Technology has come a long way since I was a small, innocent child. Tonnes of metal fly through the sky every day (mostly safely); gamma radiation from galactic bubbles abounds; and people cheerfully wear clothes made of magical man-made fibres. At the same time, the intertubes have revolutionized our lives and information swirls endlessly through pipes, blessing us with almost instantaneous satisfaction and answers through tubes. Water, however, still comes in bottles.
I only raise this because I have this great idea that's going to make me rich. I'm going to tell you, discretely, but you have to promise not to keep it to yourself.
You see, it occurred to me that if everyone uses water every day, then surely it would be great if we had instant access to it, just like we have instant access to information. Indeed, what we need is some sort of "water internet". This "waternet" would be, like the internet, a series of tubes, but in this case delivering water, instead of information, directly to our houses! It's a crazy, science-fiction idea (I know!), but perhaps one day it will be more than fantasy. Maybe in the future we'll be able to abandon bottled water for a "waternet", where water is delivered through "pipes". Maybe not in my lifetime perhaps, but hey, we can dream.
Of course, not all technology is fantasy. While the "waternet" eludes us, the great dream of a dumpling internet (the legendary "dumplenet") has already arrived. Somewhere in the world, the Tim Berners-Lee of the dumpling world is resting on his laurels and these laurels can be found at China Red.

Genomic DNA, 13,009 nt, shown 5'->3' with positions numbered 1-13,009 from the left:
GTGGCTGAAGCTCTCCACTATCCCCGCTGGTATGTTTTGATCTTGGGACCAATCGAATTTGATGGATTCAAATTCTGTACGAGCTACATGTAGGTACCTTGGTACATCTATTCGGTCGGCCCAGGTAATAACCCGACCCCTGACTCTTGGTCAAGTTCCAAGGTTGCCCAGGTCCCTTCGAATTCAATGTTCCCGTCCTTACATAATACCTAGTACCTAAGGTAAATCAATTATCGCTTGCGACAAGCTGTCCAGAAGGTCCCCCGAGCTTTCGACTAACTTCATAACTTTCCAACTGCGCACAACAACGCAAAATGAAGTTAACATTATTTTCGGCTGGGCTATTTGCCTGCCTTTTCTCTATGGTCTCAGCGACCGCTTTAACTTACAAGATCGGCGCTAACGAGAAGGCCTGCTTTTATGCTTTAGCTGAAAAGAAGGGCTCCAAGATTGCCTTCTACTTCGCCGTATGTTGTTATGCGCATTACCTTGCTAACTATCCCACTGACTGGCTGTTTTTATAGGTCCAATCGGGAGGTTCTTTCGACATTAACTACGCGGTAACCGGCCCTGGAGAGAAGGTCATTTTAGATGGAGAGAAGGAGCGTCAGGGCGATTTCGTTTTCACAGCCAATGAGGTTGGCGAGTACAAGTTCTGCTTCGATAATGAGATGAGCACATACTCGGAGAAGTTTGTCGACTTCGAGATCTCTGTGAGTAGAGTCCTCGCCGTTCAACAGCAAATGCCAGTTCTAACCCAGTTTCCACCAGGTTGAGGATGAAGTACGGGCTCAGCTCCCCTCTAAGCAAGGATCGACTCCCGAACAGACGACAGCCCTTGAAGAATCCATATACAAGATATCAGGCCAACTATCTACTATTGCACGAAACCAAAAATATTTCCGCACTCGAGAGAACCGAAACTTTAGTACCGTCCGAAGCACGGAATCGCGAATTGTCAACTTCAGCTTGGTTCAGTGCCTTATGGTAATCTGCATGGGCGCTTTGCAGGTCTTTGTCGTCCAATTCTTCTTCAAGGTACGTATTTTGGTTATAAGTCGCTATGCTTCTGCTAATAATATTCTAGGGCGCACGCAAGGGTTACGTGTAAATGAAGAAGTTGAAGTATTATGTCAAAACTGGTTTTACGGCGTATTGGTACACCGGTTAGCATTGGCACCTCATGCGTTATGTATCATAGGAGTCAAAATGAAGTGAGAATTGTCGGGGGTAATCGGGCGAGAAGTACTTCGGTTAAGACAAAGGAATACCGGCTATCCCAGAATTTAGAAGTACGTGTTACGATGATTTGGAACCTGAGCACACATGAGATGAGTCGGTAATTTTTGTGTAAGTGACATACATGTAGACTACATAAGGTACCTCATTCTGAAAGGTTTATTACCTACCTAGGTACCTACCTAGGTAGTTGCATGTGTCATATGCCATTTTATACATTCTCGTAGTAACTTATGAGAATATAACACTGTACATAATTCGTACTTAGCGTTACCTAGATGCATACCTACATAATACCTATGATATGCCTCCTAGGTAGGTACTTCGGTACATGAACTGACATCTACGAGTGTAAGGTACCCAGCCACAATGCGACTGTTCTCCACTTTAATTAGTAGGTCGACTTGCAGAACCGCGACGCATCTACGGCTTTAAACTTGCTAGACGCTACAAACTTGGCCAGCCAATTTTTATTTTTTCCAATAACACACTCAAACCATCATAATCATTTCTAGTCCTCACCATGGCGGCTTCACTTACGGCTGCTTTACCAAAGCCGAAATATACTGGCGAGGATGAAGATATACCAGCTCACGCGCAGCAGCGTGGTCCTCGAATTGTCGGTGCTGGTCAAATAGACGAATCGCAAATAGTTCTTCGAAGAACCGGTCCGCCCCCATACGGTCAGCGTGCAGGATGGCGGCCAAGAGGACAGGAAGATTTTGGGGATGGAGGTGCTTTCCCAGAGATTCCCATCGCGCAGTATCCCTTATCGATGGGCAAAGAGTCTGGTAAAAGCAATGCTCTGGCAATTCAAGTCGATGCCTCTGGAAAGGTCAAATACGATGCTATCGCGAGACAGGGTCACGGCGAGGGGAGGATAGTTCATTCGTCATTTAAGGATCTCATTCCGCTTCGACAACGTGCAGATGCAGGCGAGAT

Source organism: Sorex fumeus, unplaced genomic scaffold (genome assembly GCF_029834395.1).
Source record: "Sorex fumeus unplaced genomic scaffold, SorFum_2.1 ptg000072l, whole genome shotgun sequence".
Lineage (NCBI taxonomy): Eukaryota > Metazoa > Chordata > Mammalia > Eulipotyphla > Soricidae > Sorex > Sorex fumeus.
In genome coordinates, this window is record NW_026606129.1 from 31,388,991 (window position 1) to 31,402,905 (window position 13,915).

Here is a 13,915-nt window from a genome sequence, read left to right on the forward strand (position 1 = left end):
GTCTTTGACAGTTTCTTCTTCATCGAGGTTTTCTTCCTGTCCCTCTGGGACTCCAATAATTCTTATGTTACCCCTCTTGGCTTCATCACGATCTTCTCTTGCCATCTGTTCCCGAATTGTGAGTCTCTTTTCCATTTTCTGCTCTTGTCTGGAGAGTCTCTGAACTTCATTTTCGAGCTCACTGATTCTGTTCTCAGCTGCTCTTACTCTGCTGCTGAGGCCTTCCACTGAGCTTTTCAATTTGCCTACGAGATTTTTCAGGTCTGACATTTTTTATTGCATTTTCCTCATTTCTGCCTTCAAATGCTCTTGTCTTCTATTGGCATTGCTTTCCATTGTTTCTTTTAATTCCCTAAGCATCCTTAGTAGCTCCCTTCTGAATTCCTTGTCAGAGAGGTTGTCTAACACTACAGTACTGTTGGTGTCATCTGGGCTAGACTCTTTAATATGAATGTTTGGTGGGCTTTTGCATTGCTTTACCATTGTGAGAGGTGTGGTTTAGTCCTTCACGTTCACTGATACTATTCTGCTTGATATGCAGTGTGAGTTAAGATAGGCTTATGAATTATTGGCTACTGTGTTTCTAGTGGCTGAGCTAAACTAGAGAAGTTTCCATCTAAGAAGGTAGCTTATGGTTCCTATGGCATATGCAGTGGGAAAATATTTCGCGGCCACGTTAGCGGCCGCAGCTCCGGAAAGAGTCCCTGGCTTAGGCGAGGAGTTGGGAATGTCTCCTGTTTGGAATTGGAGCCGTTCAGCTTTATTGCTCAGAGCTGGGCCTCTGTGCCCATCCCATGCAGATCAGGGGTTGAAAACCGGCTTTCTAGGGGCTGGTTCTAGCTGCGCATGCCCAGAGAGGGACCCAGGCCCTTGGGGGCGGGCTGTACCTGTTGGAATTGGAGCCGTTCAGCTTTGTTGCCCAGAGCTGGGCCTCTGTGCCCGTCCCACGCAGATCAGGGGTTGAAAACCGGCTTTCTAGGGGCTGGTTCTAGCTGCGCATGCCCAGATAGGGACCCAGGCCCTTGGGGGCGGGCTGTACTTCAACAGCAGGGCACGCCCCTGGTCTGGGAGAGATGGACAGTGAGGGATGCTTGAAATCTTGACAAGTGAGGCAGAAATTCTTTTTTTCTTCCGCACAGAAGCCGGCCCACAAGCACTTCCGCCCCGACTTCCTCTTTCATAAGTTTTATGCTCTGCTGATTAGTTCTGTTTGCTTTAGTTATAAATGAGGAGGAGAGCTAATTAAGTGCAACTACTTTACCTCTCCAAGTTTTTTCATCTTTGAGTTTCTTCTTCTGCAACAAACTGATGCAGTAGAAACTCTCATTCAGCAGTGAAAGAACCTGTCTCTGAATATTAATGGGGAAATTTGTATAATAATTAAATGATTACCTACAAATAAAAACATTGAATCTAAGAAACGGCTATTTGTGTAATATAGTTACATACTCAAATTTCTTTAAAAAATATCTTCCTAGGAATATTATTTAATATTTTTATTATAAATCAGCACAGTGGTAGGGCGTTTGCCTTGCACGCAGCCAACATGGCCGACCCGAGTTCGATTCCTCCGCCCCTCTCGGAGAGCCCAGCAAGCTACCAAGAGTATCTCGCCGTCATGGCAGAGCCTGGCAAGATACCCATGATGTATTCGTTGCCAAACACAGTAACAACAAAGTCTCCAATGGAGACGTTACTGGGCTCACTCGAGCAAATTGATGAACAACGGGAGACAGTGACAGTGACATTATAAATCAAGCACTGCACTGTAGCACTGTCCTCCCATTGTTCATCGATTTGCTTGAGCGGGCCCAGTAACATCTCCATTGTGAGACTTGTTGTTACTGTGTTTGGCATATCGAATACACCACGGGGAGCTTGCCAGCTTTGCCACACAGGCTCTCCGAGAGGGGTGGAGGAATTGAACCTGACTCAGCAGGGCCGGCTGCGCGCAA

China Red is a small, tastefully discrete modern restaurant in a mall between Bourke St and Little Bourke, just off Melbourne's China Town and is truly a marvel of modern technology. While one day in the future we will surely be able to access the dumplenet from home, in 2010 we are limited to dumplenet cafes and China Red is at the forefront of this exciting phase of civilization.
and without recourse to human interaction!! This felt both staggeringly modern and never too far from being exciting. Screens were touched; virtual buttons were digitally manipulated and food arrived shortly after, albeit delivered by humans rather than the robots I hoped for. You can check what you ordered at any time, with delivered dishes signified with a digital steaming bowl icon, while food you've ordered but is not yet delivered shows as a rather sweet animated chef cooking up a storm.
We ordered spring onion pancakes which were exceedingly crisp and onionesque; green (snake?) beans with minced pork and chili; some chili oil dumplings; and some pot-stickers. The beans were wonderful and smoky, although the pieces of chili they were served with was staggeringly, blisteringly hot, while the chili oil dumplings were somewhere greater than good but less than spectacular. The pot-stickers (I know they had a proper name but I can't remember what it was) were also good, but no more, and came with a chewy and gelatinous wrapper.
All up the food was good city lunch time fare. Good dumplings, but not great, with a bit of digital fun watching the little man on the screen. Go, have lunch and pay very little, but most of all marvel at the first fledgling steps of what will become the great and ubiquitous dumplenet.
Annual lab culinary competition
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